In fact Expression used to emphasise the truth of something said. I don't mind walking. In fact I'm a keen walker.
In moderation Without excess; within reasonable limits. I don't diet; I just eat and drink in moderation.
In no time Very quickly. If we walk faster we'll get there in no time.
In pain Suffering physically The injured soldier was obviously in pain.
In private Without the presence of other people I'd like to speak to you in private.
In return To compensate for what you receive. He helps with the garden and my mother gives him vegetables in return.
In secret Without others knowing Laura told me in secret that she had found a new job.
In tears Crying The child fell and came home in tears.
In the air A feeling that something is happening There was panic in the air immediately after the blast.
In the end Finally; on reflection In the end he acknowledged his error.
In the meantime Meanwhile; during the time before something happens. Tom''s computer will be repaired tomorrow. In the meantime he can use mine.
In person Actually present The actor will be there in person to receive the prize.
In stock Available for sale or use. When an article is in stock, it is available in the store or warehouse for purchase now.
OUT Out of bounds Beyond the limits.
A prohibited area.
Paul sent the ball out of bounds.
The ballroom is out of bounds.
Out of breath To breathe with difficulty. Julia ran all the way home and arrived out of breath.
Out of character Not typical of a person; unusual behaviour. Andy is acting out of character today.
Out of control Unmanageable The children were totally out of control.
Out of danger No longer at risk. The patient is out of danger now.
Out of hand Uncontrollable. We must deal with the situation before it gets out of hand.
Out of luck Unlucky; unfortunate. You’re out of luck today. We don't have any left.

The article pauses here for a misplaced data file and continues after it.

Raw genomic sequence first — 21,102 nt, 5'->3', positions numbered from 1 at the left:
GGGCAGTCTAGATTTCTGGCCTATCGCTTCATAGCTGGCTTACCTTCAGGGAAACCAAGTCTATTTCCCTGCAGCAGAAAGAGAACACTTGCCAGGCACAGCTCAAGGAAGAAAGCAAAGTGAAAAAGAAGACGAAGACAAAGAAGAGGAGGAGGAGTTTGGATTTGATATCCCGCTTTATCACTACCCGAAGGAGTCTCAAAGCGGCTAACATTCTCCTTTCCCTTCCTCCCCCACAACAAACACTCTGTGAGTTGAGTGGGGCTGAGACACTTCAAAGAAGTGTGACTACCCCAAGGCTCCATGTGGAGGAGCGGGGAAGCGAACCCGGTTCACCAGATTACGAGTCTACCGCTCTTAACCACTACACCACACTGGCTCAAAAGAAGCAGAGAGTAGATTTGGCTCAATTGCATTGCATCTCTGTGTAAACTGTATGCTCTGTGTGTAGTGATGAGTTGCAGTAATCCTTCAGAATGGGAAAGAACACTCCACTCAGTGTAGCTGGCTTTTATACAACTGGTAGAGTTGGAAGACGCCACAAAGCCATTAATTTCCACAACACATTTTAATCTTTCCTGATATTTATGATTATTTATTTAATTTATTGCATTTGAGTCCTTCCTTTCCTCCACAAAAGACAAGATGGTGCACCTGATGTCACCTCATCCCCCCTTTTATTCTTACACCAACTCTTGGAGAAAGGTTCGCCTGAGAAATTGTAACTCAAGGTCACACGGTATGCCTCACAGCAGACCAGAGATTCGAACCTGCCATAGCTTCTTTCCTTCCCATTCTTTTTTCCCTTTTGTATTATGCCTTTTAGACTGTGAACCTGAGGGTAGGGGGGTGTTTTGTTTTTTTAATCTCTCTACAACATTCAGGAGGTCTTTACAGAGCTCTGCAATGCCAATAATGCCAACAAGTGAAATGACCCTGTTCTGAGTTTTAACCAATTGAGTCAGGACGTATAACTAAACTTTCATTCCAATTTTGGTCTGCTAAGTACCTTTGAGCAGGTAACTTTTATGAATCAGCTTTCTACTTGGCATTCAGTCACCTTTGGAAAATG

Out of necessity Because it's necessary. Alex has two jobs out of necessity.
Out of order Does not work. The phone is out of order.
Out of the question Inconceivable; cannot be envisaged. Private medical care is out of the question.
Out of place Inappropriate. Jeans are out of place at a formal dinner.
Out of practice Have not been exercising a skill. I can’t play the piano any more. I’m out of practice.
Out of print No longer available from publisher I’m afraid the book is out of print.
Out of reach Too high to reach. The jug was out of reach on the top shelf.
Out of season No longer in season. Strawberries are out of season now.
Out of sight No longer visible. She waved until he was out of sight.
Out of sorts Feeling unwell or upset. Paula looks out of sorts today.
Out of touch Not aware of events; not in contact. I’ve been travelling for six months so I’m completely out of touch with everything.
Out of tune Not the right notes. It’s awful. She’s singing out of tune.
Out of turn Not in the correct order. Please wait. Don’t speak out of turn.
Out of work Not have a job. Many people are out of work in this area.
UNDER Under age Legally too young to do something In this country children under 18 are under age. They cannot vote.
Under consideration Being discussed or thought about at the moment The boss said that her proposal was under consideration.
Under control Being handled or managed successfully. There were some violent protests but the situation is now under control.
Under discussion Being currently discussed A new wage agreement is under discussion.
Under guarantee If something goes wrong it will be repaired or replaced. Our refrigerator is under guarantee until the end of the year.
Under obligation A moral or legal requirement to do something. The customer is under no obligation to accept the offer.
Under suspicion Be suspected; be possibly guilty of something A senior member is under suspicion of fraud.
Under way Has already started; is in operation Work on the new road is under way.

See also: Prepositions